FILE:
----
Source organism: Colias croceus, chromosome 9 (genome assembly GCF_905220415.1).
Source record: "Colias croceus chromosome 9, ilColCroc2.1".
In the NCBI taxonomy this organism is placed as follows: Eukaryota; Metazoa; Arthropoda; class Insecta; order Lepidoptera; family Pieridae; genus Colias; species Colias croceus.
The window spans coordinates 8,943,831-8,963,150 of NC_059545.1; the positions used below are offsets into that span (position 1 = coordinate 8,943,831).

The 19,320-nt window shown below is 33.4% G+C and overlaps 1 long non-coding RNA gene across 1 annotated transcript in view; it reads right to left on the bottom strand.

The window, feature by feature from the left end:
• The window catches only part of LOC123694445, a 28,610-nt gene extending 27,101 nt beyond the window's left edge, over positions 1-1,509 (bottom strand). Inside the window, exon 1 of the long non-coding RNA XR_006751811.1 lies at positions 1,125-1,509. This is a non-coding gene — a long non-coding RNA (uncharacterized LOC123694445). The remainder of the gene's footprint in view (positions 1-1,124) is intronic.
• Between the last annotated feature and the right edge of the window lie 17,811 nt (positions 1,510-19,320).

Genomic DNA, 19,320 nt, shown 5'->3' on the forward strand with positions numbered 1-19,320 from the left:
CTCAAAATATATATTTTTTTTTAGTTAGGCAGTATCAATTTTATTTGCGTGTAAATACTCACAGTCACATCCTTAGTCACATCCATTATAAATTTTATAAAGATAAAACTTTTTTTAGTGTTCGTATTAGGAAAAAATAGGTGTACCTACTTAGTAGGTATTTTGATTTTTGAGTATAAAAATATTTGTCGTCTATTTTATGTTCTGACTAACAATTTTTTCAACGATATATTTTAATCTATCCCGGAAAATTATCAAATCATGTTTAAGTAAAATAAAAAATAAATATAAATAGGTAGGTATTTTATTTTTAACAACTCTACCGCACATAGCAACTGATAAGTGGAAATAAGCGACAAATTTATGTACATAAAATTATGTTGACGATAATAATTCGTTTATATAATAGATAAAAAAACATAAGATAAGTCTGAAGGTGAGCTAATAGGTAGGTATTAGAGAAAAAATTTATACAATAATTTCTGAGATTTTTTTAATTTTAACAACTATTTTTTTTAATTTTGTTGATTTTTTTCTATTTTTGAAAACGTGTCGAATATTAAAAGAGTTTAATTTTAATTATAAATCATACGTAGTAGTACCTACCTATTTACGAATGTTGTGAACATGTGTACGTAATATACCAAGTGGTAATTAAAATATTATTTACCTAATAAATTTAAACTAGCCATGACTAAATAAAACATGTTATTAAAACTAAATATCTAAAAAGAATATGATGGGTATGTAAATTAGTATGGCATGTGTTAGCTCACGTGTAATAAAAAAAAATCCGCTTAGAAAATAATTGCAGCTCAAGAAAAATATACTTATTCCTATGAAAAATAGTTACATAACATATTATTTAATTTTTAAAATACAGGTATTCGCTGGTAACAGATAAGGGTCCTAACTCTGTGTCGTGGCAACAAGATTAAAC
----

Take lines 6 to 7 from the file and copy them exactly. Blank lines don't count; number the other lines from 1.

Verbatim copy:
The window, feature by feature from the left end:
• The window catches only part of LOC123694445, a 28,610-nt gene extending 27,101 nt beyond the window's left edge, over positions 1-1,509 (bottom strand). Inside the window, exon 1 of the long non-coding RNA XR_006751811.1 lies at positions 1,125-1,509. This is a non-coding gene — a long non-coding RNA (uncharacterized LOC123694445). The remainder of the gene's footprint in view (positions 1-1,124) is intronic.